Expression of GP88 (progranulin) in serum of prostate cancer patients is associated with Gleason scores and overall survival
Received 24 April 2018
Accepted for publication 11 June 2018
Published 5 October 2018 Volume 2018:10 Pages 4173—4180
Checked for plagiarism Yes
Review by Single anonymous peer review
Peer reviewer comments 3
Editor who approved publication: Dr Kenan Onel
Thomas Greither,1,* Kersten Fischer,2,* Gerit Theil,2 Marios Marcou,1,2 Hans-Juergen Holzhausen,3 Katrin Weigelt,4 Ginette Serrero,5,6 David Hicks,5 Binbin Yue,5 Paolo Fornara,2 Bernd Wullich,4 Helge Taubert,4 Sven Wach,4 Verena Lieb4
1Center for Reproductive Medicine and Andrology, Martin Luther University Halle-Wittenberg, Halle, Germany; 2Department of Urology, Martin Luther University Halle-Wittenberg, Halle, Germany; 3Department of Pathology, Martin Luther University Halle-Wittenberg, Halle, Germany; 4Department of Urology and Pediatric Urology, Universitätsklinikum Erlangen, Friedrich-Alexander-Universität Erlangen-Nürnberg, Erlangen, Germany; 5A&G Pharmaceutical Inc., Columbia, Maryland, USA; 6Program in Oncology, University of Maryland Greenebaum Comprehensive Cancer Center, Baltimore, Maryland, USA
*These authors contributed equally to this work
Background: GP88/Progranulin is a well-recognized cell growth promoter in different cancers, and elevated serum GP88 levels have been described as negative prognostic factor in breast cancer. However, serum levels in prostate cancer (PCa) patients have not yet been studied.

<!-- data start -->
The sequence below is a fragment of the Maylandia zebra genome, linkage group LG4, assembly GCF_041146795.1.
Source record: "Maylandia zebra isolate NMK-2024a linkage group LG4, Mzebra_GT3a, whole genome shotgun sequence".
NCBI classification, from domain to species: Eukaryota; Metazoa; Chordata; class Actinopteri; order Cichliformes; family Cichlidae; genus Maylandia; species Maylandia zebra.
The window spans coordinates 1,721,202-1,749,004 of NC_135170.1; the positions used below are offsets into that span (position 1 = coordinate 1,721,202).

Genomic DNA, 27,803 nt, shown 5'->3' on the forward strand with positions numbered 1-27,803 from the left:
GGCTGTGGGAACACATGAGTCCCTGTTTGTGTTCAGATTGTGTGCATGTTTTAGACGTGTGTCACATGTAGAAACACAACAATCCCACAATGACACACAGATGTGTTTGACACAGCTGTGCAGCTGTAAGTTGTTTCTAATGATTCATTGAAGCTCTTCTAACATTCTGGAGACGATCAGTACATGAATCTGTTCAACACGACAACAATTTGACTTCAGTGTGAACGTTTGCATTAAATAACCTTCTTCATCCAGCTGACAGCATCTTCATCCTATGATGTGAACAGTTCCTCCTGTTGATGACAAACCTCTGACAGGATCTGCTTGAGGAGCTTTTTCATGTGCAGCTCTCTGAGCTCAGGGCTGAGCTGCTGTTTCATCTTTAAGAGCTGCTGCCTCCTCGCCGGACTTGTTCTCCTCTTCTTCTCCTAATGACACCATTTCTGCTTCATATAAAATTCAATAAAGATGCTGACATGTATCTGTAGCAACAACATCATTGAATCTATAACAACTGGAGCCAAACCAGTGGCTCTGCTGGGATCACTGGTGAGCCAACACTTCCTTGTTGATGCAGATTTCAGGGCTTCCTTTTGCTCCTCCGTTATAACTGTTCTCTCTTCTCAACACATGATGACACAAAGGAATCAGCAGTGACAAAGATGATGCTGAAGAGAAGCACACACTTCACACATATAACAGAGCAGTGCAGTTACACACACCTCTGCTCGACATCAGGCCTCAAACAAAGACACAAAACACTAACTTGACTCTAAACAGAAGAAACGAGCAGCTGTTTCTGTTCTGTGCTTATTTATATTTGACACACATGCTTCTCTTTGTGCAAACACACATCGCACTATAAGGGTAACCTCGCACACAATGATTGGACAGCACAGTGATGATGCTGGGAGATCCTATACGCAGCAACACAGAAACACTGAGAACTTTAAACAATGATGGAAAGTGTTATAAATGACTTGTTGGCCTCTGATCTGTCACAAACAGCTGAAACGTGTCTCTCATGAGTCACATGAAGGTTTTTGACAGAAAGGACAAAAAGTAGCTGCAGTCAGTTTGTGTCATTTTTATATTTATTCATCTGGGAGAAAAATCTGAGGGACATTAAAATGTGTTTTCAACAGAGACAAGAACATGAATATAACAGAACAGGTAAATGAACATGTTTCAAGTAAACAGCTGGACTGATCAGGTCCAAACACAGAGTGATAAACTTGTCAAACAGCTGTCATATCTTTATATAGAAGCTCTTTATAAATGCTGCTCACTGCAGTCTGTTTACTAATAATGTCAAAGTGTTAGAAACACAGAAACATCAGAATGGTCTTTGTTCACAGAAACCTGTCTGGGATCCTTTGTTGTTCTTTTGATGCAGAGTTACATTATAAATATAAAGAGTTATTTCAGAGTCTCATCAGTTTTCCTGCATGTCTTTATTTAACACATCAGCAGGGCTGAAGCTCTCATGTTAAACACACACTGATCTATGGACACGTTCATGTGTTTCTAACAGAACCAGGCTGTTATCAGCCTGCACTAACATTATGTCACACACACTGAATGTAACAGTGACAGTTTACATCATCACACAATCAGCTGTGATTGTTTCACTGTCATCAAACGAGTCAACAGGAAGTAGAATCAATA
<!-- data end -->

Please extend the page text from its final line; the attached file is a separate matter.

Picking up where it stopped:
Material and Methods: We analyzed serum GP88 levels by enzyme immunosorbent assay and correlated them with clinicopathological parameters in PCa patients. PCa patients were separated into two groups based on the serum GP88 median level (low ≤44.56 ng/mL or high >44.56 ng/mL) and according to their median age (younger ≤66 years or elder patients >66 years).
Results: Low serum GP88 levels were more often detected in younger patients and high levels in elder patients (P=0.018; Fisher’s exact test). PCa patients were separated into three groups, Gleason score (GS) ≤6; GS=7; and GS≥8. In receiver operating characteristic analyses, we could distinguish GS≤6 from GS=7 [area under the curve (AUC): 0.646; P=0.018] and GS≤6 from GS≥8 (AUC: 0.629; P=0.048) but not GS=7 from GS≥8. For survival analysis, GP88 levels were separated into two groups by an optimized cutoff value of 36.92 ng/mL. Using this GP88 stratification, all PCa patients and younger patients with a low serum GP88 level had a significantly better overall survival compared with patients with higher serum GP88 levels (log-rank test P=0.010 and P=0.024).
Conclusion: Serum GP88 levels are significantly different depending on age and GS, and they are associated with the prognosis of PCa patients.
Keywords: GP88, progranulin, prostate cancer, Gleason score
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